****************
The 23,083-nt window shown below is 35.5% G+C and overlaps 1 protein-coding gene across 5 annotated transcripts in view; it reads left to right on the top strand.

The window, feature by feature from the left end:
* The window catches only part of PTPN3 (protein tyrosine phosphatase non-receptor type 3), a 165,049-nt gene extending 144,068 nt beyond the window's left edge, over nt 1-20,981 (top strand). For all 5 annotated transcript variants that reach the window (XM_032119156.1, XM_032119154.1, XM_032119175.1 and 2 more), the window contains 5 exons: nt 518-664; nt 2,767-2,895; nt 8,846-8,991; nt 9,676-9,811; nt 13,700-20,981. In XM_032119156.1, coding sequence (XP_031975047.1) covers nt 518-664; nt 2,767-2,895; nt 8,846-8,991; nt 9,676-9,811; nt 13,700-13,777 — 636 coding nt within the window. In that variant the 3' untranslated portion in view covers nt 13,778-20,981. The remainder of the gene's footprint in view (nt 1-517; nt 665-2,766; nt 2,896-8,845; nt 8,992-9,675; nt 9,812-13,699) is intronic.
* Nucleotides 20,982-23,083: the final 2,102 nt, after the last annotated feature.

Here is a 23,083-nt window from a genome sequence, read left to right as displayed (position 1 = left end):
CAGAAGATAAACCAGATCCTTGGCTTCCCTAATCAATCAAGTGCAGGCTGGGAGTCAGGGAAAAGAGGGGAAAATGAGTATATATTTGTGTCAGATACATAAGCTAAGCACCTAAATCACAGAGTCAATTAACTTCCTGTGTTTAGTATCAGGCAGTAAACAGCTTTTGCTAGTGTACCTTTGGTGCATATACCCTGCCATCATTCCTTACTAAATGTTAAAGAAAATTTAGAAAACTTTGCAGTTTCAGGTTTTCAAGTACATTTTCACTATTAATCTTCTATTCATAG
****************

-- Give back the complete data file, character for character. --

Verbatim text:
The 23,083-nt window shown below is 35.5% G+C and overlaps 1 protein-coding gene across 5 annotated transcripts in view; it reads left to right on the top strand.

The window, feature by feature from the left end:
* The window catches only part of PTPN3 (protein tyrosine phosphatase non-receptor type 3), a 165,049-nt gene extending 144,068 nt beyond the window's left edge, over nt 1-20,981 (top strand). For all 5 annotated transcript variants that reach the window (XM_032119156.1, XM_032119154.1, XM_032119175.1 and 2 more), the window contains 5 exons: nt 518-664; nt 2,767-2,895; nt 8,846-8,991; nt 9,676-9,811; nt 13,700-20,981. In XM_032119156.1, coding sequence (XP_031975047.1) covers nt 518-664; nt 2,767-2,895; nt 8,846-8,991; nt 9,676-9,811; nt 13,700-13,777 — 636 coding nt within the window. In that variant the 3' untranslated portion in view covers nt 13,778-20,981. The remainder of the gene's footprint in view (nt 1-517; nt 665-2,766; nt 2,896-8,845; nt 8,992-9,675; nt 9,812-13,699) is intronic.
* Nucleotides 20,982-23,083: the final 2,102 nt, after the last annotated feature.

Here is a 23,083-nt window from a genome sequence, read left to right as displayed (position 1 = left end):
CAGAAGATAAACCAGATCCTTGGCTTCCCTAATCAATCAAGTGCAGGCTGGGAGTCAGGGAAAAGAGGGGAAAATGAGTATATATTTGTGTCAGATACATAAGCTAAGCACCTAAATCACAGAGTCAATTAACTTCCTGTGTTTAGTATCAGGCAGTAAACAGCTTTTGCTAGTGTACCTTTGGTGCATATACCCTGCCATCATTCCTTACTAAATGTTAAAGAAAATTTAGAAAACTTTGCAGTTTCAGGTTTTCAAGTACATTTTCACTATTAATCTTCTATTCATAG